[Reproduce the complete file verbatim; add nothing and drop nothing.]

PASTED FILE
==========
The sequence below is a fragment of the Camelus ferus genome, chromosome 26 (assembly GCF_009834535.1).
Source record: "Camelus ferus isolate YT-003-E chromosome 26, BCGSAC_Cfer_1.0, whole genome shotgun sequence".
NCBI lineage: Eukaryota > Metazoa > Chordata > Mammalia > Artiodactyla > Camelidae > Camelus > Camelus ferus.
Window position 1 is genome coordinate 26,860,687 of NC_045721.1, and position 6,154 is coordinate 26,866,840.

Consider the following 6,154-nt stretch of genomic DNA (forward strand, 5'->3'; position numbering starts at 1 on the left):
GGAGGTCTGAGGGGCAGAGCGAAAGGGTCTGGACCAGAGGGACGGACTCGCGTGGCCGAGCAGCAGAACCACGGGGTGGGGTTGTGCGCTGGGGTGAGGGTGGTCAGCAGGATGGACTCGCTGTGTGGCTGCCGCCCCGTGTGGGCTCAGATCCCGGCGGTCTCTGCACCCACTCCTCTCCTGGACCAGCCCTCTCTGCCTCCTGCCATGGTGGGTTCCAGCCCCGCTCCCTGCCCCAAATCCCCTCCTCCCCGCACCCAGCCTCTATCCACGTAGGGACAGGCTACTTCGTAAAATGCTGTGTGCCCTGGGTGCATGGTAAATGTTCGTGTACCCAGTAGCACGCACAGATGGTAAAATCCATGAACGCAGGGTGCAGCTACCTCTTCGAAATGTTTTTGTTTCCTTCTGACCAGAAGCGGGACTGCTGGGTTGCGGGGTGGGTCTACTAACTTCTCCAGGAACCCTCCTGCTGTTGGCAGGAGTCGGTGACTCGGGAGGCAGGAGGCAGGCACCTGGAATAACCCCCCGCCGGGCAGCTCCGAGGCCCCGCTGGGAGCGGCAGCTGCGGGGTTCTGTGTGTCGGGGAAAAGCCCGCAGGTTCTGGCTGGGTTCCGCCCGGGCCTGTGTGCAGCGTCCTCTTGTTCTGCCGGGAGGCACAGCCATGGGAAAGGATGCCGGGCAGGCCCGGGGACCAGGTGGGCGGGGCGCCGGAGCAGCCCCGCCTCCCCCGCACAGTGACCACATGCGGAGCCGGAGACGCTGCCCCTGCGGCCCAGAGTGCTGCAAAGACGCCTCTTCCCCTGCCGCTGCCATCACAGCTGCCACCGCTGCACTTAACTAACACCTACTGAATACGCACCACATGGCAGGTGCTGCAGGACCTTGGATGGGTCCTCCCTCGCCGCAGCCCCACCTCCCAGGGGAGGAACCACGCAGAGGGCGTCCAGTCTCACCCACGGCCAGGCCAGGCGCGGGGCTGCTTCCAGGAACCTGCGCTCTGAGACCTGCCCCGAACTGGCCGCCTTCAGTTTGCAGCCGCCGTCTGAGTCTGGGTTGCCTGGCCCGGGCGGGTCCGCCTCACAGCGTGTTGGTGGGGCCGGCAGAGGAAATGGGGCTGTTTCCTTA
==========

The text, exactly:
The sequence below is a fragment of the Camelus ferus genome, chromosome 26 (assembly GCF_009834535.1).
Source record: "Camelus ferus isolate YT-003-E chromosome 26, BCGSAC_Cfer_1.0, whole genome shotgun sequence".
NCBI lineage: Eukaryota > Metazoa > Chordata > Mammalia > Artiodactyla > Camelidae > Camelus > Camelus ferus.
Window position 1 is genome coordinate 26,860,687 of NC_045721.1, and position 6,154 is coordinate 26,866,840.

Consider the following 6,154-nt stretch of genomic DNA (forward strand, 5'->3'; position numbering starts at 1 on the left):
GGAGGTCTGAGGGGCAGAGCGAAAGGGTCTGGACCAGAGGGACGGACTCGCGTGGCCGAGCAGCAGAACCACGGGGTGGGGTTGTGCGCTGGGGTGAGGGTGGTCAGCAGGATGGACTCGCTGTGTGGCTGCCGCCCCGTGTGGGCTCAGATCCCGGCGGTCTCTGCACCCACTCCTCTCCTGGACCAGCCCTCTCTGCCTCCTGCCATGGTGGGTTCCAGCCCCGCTCCCTGCCCCAAATCCCCTCCTCCCCGCACCCAGCCTCTATCCACGTAGGGACAGGCTACTTCGTAAAATGCTGTGTGCCCTGGGTGCATGGTAAATGTTCGTGTACCCAGTAGCACGCACAGATGGTAAAATCCATGAACGCAGGGTGCAGCTACCTCTTCGAAATGTTTTTGTTTCCTTCTGACCAGAAGCGGGACTGCTGGGTTGCGGGGTGGGTCTACTAACTTCTCCAGGAACCCTCCTGCTGTTGGCAGGAGTCGGTGACTCGGGAGGCAGGAGGCAGGCACCTGGAATAACCCCCCGCCGGGCAGCTCCGAGGCCCCGCTGGGAGCGGCAGCTGCGGGGTTCTGTGTGTCGGGGAAAAGCCCGCAGGTTCTGGCTGGGTTCCGCCCGGGCCTGTGTGCAGCGTCCTCTTGTTCTGCCGGGAGGCACAGCCATGGGAAAGGATGCCGGGCAGGCCCGGGGACCAGGTGGGCGGGGCGCCGGAGCAGCCCCGCCTCCCCCGCACAGTGACCACATGCGGAGCCGGAGACGCTGCCCCTGCGGCCCAGAGTGCTGCAAAGACGCCTCTTCCCCTGCCGCTGCCATCACAGCTGCCACCGCTGCACTTAACTAACACCTACTGAATACGCACCACATGGCAGGTGCTGCAGGACCTTGGATGGGTCCTCCCTCGCCGCAGCCCCACCTCCCAGGGGAGGAACCACGCAGAGGGCGTCCAGTCTCACCCACGGCCAGGCCAGGCGCGGGGCTGCTTCCAGGAACCTGCGCTCTGAGACCTGCCCCGAACTGGCCGCCTTCAGTTTGCAGCCGCCGTCTGAGTCTGGGTTGCCTGGCCCGGGCGGGTCCGCCTCACAGCGTGTTGGTGGGGCCGGCAGAGGAAATGGGGCTGTTTCCTTA